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Since 2014, the world of film has been blessed by what may be the greatest Keanu Reeves-led franchise of all time. Luckily, Hollywood is recognizing that, and has already given the green light a a spinoff that will not only expand the unique and violent world John Wick has created, but also bring it to television. So far we know next to nothing about The Continental, minus the fact that it's a prequel and not arriving in the near future.
We also know what we want to see from the ye-to-be-made Starz original, on the off-chance that producers and writers are scouring the web for ideas to supplement what's already planned for the upcoming show. Here are some of the things we definitely want to see when it finally premieres.
The Origins Of The High Table
The High Table is a powerful shadow organization that even the world's most dangerous assassins (sans one) fears. We know that it's comprised of the heads of all the major criminal organizations in existence, and that their alliance acts as a means of keeping one another in check. Any one organization making a direct move against the High Table will have problems, and likely not get a chance to make a move ever again.
How did such a powerful organization ever get created? At what point does the High Table interfere in other's activities? Was The High Table always the well-oiled machine it appears to be in the John Wick films? An explanation of its origins and some additional background would be the perfect kind of material that would slow down the average John Wick adventure, but would be right at home on The Continental.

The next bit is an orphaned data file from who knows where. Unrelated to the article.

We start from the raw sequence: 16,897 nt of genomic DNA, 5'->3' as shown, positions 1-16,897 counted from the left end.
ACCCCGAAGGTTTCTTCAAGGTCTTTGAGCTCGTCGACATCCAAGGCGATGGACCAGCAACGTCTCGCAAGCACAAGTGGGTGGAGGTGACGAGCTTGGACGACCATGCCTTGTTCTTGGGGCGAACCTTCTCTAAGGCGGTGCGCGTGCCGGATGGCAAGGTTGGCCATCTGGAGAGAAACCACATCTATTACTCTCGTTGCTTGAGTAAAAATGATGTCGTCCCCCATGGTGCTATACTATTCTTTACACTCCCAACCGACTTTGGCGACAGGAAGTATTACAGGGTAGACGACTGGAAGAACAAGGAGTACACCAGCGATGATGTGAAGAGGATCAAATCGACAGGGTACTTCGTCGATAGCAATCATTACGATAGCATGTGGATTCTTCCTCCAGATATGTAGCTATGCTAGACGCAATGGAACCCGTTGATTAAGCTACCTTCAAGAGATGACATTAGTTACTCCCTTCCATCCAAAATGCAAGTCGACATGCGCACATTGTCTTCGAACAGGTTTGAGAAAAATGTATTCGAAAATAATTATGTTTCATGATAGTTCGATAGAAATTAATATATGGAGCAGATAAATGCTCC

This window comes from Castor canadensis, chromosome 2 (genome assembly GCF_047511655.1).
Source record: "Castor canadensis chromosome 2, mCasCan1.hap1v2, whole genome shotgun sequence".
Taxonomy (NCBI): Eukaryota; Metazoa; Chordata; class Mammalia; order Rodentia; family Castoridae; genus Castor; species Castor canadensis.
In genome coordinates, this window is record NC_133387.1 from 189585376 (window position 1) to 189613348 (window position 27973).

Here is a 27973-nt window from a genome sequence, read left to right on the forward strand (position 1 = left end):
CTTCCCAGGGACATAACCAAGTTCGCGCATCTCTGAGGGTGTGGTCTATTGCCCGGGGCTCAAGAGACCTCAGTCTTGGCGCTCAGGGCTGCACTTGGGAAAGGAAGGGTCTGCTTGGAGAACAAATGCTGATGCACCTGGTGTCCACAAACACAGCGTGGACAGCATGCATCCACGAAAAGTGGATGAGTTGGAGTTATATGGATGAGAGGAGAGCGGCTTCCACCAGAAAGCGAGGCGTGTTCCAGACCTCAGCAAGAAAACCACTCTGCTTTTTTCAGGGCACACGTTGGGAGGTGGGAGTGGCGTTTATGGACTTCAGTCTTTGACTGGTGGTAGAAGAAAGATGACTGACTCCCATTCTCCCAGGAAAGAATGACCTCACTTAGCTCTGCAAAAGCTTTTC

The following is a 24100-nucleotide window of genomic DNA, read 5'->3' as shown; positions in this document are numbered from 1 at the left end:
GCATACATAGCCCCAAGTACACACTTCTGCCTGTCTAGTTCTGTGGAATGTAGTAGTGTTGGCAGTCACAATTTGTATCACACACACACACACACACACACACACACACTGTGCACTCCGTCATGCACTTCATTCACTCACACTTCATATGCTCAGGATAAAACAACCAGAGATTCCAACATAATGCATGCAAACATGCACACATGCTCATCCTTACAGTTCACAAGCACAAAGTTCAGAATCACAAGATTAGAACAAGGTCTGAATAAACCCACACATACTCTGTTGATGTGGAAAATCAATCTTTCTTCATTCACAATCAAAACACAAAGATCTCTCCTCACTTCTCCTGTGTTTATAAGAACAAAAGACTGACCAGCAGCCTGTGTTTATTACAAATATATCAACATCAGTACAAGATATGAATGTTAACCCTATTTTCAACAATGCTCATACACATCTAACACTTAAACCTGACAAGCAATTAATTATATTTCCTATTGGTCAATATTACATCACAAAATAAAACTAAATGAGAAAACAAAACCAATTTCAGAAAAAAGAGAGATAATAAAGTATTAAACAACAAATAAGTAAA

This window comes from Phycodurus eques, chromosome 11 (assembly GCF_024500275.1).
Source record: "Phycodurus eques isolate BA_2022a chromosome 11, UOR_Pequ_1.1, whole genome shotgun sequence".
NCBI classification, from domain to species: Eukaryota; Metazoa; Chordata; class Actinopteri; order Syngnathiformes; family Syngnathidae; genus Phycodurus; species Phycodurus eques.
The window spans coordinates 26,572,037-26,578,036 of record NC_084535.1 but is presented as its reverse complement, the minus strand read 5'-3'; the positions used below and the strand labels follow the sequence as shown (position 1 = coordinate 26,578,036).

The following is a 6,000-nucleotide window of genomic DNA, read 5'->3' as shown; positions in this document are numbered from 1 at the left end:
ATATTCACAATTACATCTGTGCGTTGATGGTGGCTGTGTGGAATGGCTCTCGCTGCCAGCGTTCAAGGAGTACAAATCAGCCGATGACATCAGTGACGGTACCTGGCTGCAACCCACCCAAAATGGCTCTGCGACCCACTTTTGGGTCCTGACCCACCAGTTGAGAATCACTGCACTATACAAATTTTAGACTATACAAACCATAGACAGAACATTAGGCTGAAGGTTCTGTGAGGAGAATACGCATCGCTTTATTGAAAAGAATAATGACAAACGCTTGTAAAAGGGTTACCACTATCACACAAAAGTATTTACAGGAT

Why The Continental's Neutrality Rules Exist
It's established very early on in John Wick that assassins conducting business on Continental grounds is expressly forbidden. Ignoring that rule comes at a high price, and many who disobey are lucky if they escape death for the transgression. The benefits of such a rule are clear, but as John Wick: Chapter 2 showed, there are some clear flaws in its implementation.
Santino D'Antonio couldn't have been the first guy with the idea to escape a hit by staying in the Continental indefinitely. Had John not acted on impulse, is there a protocol that prevents patrons from abusing the neutrality in such a matter? We know the High Table can temporarily "deconsecrate" hotels, but is that the protocol? What if there are rooms occupied by targets that can never leave? Who are those people, and how long have they lived there? We need these stories!
An Explanation Behind The Currency
Gold coins make the criminal underworld go round in John Wick, and they've shown to be quite the bargaining chip. John has spent one to get a knife, but then he's also spent one to make good on a bar tab and pay for a night at the Continental. John is a highly successful assassin, however, with money to blow and is at a reckless time in his life.